Survey course that examines the literary expressions of the debate on Modernity and Modernization in Latin America in the period 1820-1920. Topics such as national identity, the creation of modern cities, the education of women and the role of minorities will be examined through an anthology of short stories, articles, poems, essays and comics.

SPAN 4270: Contemporary Latin American Poetry
Prerequisite: SPAN 4200
Survey course that analyzes a representative group of Latin American poets. Main themes and formal characteristics of these authors will be discussed.

SPAN 4280: Early Latin American Novel
Prerequisite: SPAN 4200
This course discusses crucial cultural concerns of nineteenth-century Latin America through a socio-historical examination of novels written after Independence. Special attention will be given to the construction of social norms, the creation of cultural institutions, and the role of identity within the formation of new national cultures.

SPAN 4290: Boom, Mass Media and Utopia
Prerequisite: SPAN 4200
This course discusses the Latin American narratives and essays and the birth of media culture in Latin America. The cultural production discussed is implied in the political context of the so-called cold war. Taught in Spanish.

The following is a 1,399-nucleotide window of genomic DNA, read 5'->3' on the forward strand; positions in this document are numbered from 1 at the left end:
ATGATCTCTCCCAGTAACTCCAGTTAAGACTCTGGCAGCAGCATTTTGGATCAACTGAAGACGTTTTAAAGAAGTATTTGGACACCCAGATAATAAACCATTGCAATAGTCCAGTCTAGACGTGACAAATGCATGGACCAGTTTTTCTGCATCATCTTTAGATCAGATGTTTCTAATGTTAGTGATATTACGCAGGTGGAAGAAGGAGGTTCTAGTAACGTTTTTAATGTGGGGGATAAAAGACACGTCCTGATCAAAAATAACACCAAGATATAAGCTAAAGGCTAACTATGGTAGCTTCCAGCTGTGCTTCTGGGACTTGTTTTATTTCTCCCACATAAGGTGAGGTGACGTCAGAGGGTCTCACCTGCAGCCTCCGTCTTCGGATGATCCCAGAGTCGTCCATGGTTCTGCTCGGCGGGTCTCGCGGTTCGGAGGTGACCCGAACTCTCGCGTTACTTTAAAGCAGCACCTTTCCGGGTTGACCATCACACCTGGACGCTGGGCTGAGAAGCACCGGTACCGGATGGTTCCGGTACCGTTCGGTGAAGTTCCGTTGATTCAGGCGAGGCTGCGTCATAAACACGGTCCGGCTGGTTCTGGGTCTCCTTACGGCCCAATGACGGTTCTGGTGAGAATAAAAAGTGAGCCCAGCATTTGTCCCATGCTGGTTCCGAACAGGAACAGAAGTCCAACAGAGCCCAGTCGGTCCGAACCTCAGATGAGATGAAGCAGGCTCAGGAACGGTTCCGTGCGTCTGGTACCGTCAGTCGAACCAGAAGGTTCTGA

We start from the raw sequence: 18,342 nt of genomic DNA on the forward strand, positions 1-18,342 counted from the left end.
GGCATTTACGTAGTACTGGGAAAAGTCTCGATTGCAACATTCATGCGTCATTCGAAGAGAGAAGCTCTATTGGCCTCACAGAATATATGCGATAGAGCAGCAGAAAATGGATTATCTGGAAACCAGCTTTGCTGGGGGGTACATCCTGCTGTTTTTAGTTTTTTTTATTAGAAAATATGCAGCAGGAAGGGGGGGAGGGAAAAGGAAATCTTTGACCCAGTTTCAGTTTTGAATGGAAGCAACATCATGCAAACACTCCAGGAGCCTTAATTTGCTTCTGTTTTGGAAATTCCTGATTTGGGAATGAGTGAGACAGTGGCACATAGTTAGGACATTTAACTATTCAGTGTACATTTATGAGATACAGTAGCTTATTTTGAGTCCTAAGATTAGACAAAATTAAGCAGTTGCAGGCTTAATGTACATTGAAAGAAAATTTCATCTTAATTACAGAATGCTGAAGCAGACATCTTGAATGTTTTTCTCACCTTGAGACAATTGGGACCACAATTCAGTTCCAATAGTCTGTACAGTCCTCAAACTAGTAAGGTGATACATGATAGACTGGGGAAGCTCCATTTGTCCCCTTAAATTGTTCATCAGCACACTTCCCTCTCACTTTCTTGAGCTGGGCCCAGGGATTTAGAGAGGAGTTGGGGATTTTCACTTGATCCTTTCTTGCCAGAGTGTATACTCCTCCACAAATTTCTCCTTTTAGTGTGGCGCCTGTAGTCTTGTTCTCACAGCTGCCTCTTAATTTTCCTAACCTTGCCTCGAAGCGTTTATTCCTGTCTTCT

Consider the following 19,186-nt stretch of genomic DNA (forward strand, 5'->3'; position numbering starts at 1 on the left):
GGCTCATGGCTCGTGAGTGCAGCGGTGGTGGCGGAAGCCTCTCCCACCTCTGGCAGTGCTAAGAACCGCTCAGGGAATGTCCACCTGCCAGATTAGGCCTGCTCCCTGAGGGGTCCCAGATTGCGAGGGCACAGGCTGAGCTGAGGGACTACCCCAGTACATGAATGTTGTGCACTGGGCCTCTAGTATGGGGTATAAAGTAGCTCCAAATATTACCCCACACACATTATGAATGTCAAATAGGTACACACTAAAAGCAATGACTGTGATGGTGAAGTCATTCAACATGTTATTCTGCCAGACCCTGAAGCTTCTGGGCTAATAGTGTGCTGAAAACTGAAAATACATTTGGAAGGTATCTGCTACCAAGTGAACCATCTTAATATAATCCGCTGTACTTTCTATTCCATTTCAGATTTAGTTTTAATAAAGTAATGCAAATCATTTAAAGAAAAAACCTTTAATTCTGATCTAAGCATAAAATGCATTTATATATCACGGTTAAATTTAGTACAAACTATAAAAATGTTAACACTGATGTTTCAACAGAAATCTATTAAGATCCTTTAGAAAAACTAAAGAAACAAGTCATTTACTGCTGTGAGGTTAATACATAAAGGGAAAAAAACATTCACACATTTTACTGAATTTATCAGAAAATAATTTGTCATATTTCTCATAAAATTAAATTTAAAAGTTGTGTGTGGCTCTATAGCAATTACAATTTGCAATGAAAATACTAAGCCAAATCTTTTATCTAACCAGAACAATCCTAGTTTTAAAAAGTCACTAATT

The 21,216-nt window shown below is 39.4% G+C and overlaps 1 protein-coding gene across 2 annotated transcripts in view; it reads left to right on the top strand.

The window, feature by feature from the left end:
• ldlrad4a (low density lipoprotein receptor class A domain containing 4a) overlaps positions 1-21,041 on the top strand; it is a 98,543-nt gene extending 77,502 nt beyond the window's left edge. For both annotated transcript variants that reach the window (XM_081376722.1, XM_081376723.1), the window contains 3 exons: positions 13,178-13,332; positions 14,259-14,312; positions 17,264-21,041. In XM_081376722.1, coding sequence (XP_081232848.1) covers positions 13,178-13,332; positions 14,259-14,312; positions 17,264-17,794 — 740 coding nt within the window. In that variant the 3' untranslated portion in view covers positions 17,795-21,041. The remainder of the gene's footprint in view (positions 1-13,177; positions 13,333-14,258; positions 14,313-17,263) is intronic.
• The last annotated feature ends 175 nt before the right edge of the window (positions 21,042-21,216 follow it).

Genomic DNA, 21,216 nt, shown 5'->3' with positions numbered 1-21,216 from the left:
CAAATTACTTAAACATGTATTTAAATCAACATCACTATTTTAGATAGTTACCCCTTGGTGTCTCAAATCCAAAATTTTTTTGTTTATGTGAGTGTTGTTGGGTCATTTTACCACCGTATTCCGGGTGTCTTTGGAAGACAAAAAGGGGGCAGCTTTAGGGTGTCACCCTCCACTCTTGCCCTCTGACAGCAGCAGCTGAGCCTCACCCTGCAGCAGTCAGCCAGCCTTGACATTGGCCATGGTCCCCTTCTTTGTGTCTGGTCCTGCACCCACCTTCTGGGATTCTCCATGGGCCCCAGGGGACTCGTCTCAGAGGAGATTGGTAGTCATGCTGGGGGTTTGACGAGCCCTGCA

SPAN 4300: Latin American Thinkers
Recommended prerequisite: SPAN 4200
Systematic analysis of predominant themes among current Latin American thinkers.

SPAN 4310: Contemporary Latin American Drama
Recommended prerequisite: SPAN 4200
Survey course that analyzes the development of Latin American theater through the Twentieth-Century. Different schools and trends will be discussed. Occasionally this course will focus on specific issues or group authors (i.e. women playwrights, etc.).

SPAN 4320: Afro-Hispanic Literature
Recommended prerequisite: SPAN 4200
This course examines the literary contributions of Afro-Hispanic writers from Spanish America and Equatorial Guinea in order to discuss the complexity of the African experience in the Spanish-speaking world from the colonial period to the 21st Century. In addition to the discussion of race and class issues, the class focuses on the subject of Canon formation and Canon exclusion in order to bridge the real and imagined gaps between Afro-Hispanic literature and that written by canonized writers in Spanish America and Spain.

SPAN 4330: Narratives on the End of Utopias
Prerequisite: SPAN 4200
This course examines recent Latin American trends that broke up the traditional canon of novel and literary conceptions based on Modernist culture. Categories based on hegemonic discourse and hierarchies are debated. Taught in Spanish.

SPAN 4340: Latin American Film
Prerequisite: SPAN 4200
An overview of Latin American Cinema, focusing on four different moments of its history: the golden age of the Mexican melodrama; the populist comedy; the new Latin American film movement; and the last generation. Directors included are Buñuel, Torre Nilsson, Sanjinés, Rocha, Gutiérrez Alea, Lombardi and Ripstein. Special emphasis will be given to the development of critical strategies to discuss film narratives and sub-genres.